Do-ho Suh

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Do Ho Suh
Staircase-III in the Tate Modern
NationalitySouth Korean
EducationSeoul National University
Rhode Island School of Design
Yale University.
Known forSculpture, Installation artist
Korean name
Revised RomanizationSeo Doho
McCune–ReischauerSŏ Toho

Do Ho Suh (hangul:서도호, born 1962) is a Korean sculptor and installation artist.

Early life and career[edit]

Suh was born in Seoul, South Korea in 1962. After earning his Bachelor of Fine Arts and Master of Fine Arts in Oriental Painting from Seoul National University, and fulfilling his term of mandatory service in the South Korean military, he relocated to the United States to continue his studies at the Rhode Island School of Design and Yale University.[2] Suh leads an itinerant life, hopping from his family home in Seoul (where his father, Suh Se-ok is a major influence in Korean traditional painting) to his working life in New York. Migration, both spatial and psychological, has been one of Suh's themes, manifested through biographical narrative and emotionally inflected architecture.[3] Best known for his intricate sculptures that defy conventional notions of scale and site-specificity, Suh's work draws attention to the ways viewers occupy and inhabit public space. Interested in the malleability of space in both its physical and metaphorical manifestations, Suh constructs site-specific installations that question the boundaries of identity. His work explores the relation between individuality, collectivity, and anonymity.[4]

Suh currently lives and works in London,[5] New York City, and Seoul.


Suh has had solo exhibitions at Storefront for Art and Architecture (2010), the Serpentine Gallery, London (2002),[6] Seattle Art Museum,[7] the Whitney Museum of American Art at Philip Morris, the Artsonje Center in Korea, the 21st Century Museum of Contemporary Art, Kanazawa, Japan (2013),[8] and the Smithsonian American Art Museum in Washington, D.C. (2018)[9]. He has also participated in group exhibitions at the Baltimore Museum of Art, Museum of Modern Art, New York, and at the Houston Museum of Fine Arts,[10] among others. Suh has participated in numerous biennials, including the 49th Venice Biennale in 2001.[11] In 2010, he was shown in the Liverpool Biennial,[12] the Venice Biennale Architecture,[13] and Media City Seoul Biennial,[14] and the 9th Gwangju Biennale in 2012. Of all, particularly his exhibition titled "House in a house" held at the Leeum, the Samsung Museum of Art, played a big role in helping him to become the most famous artist in Korea.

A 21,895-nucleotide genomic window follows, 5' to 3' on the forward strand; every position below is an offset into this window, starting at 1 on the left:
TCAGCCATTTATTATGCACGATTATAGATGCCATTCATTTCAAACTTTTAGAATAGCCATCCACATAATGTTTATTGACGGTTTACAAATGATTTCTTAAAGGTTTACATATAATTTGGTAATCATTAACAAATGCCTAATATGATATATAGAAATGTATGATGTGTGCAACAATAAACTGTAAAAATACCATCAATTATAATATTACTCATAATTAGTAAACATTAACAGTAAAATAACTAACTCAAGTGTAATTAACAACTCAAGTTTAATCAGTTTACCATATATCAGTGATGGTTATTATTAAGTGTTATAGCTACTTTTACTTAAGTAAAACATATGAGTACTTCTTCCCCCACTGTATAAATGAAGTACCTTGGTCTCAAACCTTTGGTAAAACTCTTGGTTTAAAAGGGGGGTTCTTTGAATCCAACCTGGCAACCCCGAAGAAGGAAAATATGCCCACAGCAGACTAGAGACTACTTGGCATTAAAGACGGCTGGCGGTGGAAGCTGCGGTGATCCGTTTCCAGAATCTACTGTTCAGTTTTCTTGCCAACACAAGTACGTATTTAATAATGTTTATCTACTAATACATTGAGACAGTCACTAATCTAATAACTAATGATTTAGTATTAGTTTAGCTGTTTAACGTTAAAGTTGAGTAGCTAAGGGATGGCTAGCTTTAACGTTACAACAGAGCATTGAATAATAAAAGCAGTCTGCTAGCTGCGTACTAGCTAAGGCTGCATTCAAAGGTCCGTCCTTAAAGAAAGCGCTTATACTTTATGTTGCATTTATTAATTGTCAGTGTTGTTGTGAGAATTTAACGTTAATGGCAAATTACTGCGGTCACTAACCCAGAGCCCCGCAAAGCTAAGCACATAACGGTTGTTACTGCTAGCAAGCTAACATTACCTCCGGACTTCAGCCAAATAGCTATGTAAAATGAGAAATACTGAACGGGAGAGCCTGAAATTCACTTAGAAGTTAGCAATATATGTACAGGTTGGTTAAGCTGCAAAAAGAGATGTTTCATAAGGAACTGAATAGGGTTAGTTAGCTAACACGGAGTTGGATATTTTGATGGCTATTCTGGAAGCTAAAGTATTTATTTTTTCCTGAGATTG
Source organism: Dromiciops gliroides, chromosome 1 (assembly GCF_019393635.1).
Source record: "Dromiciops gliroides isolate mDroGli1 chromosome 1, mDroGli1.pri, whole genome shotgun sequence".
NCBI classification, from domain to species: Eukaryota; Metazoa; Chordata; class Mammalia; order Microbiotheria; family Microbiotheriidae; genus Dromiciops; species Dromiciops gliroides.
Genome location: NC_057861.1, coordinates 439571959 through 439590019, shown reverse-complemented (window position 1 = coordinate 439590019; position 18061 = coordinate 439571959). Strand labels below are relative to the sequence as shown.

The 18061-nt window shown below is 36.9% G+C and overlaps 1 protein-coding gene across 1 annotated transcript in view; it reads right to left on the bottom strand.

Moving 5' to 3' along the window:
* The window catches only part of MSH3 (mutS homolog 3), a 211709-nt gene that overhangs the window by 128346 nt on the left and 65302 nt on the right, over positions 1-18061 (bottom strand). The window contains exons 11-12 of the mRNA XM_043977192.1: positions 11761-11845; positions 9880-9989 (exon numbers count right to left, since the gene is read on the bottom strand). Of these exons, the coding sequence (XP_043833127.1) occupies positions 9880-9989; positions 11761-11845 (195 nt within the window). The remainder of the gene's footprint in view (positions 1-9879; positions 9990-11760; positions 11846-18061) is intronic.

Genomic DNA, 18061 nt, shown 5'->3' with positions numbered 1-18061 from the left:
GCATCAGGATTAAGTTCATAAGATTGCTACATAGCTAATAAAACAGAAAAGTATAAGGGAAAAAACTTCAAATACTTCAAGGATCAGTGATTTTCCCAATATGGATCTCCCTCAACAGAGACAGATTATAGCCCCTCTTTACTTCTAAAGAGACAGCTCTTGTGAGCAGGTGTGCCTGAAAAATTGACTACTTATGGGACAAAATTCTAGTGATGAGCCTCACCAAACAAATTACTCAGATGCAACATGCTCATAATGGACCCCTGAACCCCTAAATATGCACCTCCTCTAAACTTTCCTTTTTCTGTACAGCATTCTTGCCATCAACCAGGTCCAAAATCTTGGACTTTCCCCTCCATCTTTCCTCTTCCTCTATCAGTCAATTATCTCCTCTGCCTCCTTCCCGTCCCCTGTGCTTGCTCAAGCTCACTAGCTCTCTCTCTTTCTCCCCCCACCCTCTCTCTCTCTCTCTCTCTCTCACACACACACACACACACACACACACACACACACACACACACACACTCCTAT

Public collections[edit]

Suh's work is found in major museum collections worldwide, including the Museum of Modern Art, New York;[15] Whitney Museum of American Art, New York; Solomon R. Guggenheim Museum, New York; Albright–Knox Art Gallery, Buffalo, N.Y.; Minneapolis Institute of Art; Walker Art Center, Minneapolis; Museum of Contemporary Art, Los Angeles;[16] Los Angeles County Museum of Art; Art Gallery of Ontario, Toronto; Tate Modern, London; the Museum of Contemporary Art, Tokyo; and the Towada Art Center.

Tall bronze sculpture on exterior stairway
Do-Ho Suh's 'New York Apartment' at Bristol Museum and Art Gallery (2015)

Selected works include:

  • New York City Apartment (2015)[17]
  • Fallen Star (2012)[18]
  • Net-Work (2010)
  • Karma (2010)
  • Home within Home (2009-2011)
  • Fallen Star 1/5 (2008-2011)
  • Cause & Effect (2007)
  • Paratrooper-II (2005)
  • Paratrooper-V (2005)
  • Unsung Founders (2005)
  • Reflection (2004)
  • Karma Juggler (2004)
  • Staircase-IV (2004)
  • Some/One (2005)
  • Doormat: Welcome Back (2003)
  • The Perfect Home (2002)
  • Public Figures (2001)
  • Who Am We? (2000)
  • Floor (1997-2000)
  • High School Uni-form (1997)


  1. ^ "LA미술관, 서도호 작품 매입 전시", Chosun Ilbo, 2006-05-03, archived from the original on 2013-01-19, retrieved 2012-06-15
  2. ^ Momin, Shamim, Do Ho Suh: Some/One, Whitney Museum of American Art at Philip Morris, 2001.
  3. ^ Chung, Shinyoung, Do Ho Suh at Gallery Sun, Artforum, February 2007.
  4. ^ Kwon, Miwon, "The Other Otherness: The Art of Do Ho Suh," Serpentine Gallery and Seattle Art Museum, 2002.
  5. ^ Dudek, Ingrid (Winter 2015). "Do Ho Suh". Whitewall, Lehmann Maupin. Retrieved January 25, 2018.
  6. ^ "Do-Ho Suh's fabulous fabric flats". The Guardian. London.
  7. ^ "Archived copy". Archived from the original on 2011-06-15. Retrieved 2009-04-06.CS1 maint: Archived copy as title (link)
  8. ^ "21st Century Museum of Contemporary Art, Kanazawa. | Do Ho Suh -Perfect Home". 21st Century Museum of Contemporary Art, Kanazawa. Retrieved 2018-01-25.
  9. ^ "Do Ho Suh: Almost Home". Smithsonian American Art Museum. Retrieved 2018-01-25.
  10. ^ Your Bright Future: 12 Contemporary Artists from Korea Archived 2009-12-31 at the Wayback Machine. Museum of Fine Arts, Houston. 2010.
  11. ^ Haupt, Universes in Universe - Pat Binder, Gerhard. "Do-Ho Suh, 49th Venice Biennial: Plateau of Humankind".
  12. ^ Searle, Adrian. The Guardian. Back in Business at the Liverpool Biennial. September 20, 2010.
  13. ^ Designboom Archived August 21, 2010, at the Wayback Machine. Venice Architecture Biennale 2010 preview: Suh Architects + Do-Ho Suh. August 8, 2010.
  14. ^ Media City Seoul 2010
  15. ^ "Archived copy". Archived from the original on 2011-07-27. Retrieved 2009-04-06.CS1 maint: Archived copy as title (link)
  16. ^ "Exhibitions • MOCA".
  17. ^ "New York City Apartment/Bristol". Retrieved 31 October 2015.
  18. ^ "The Stuart Collection".

External links[edit]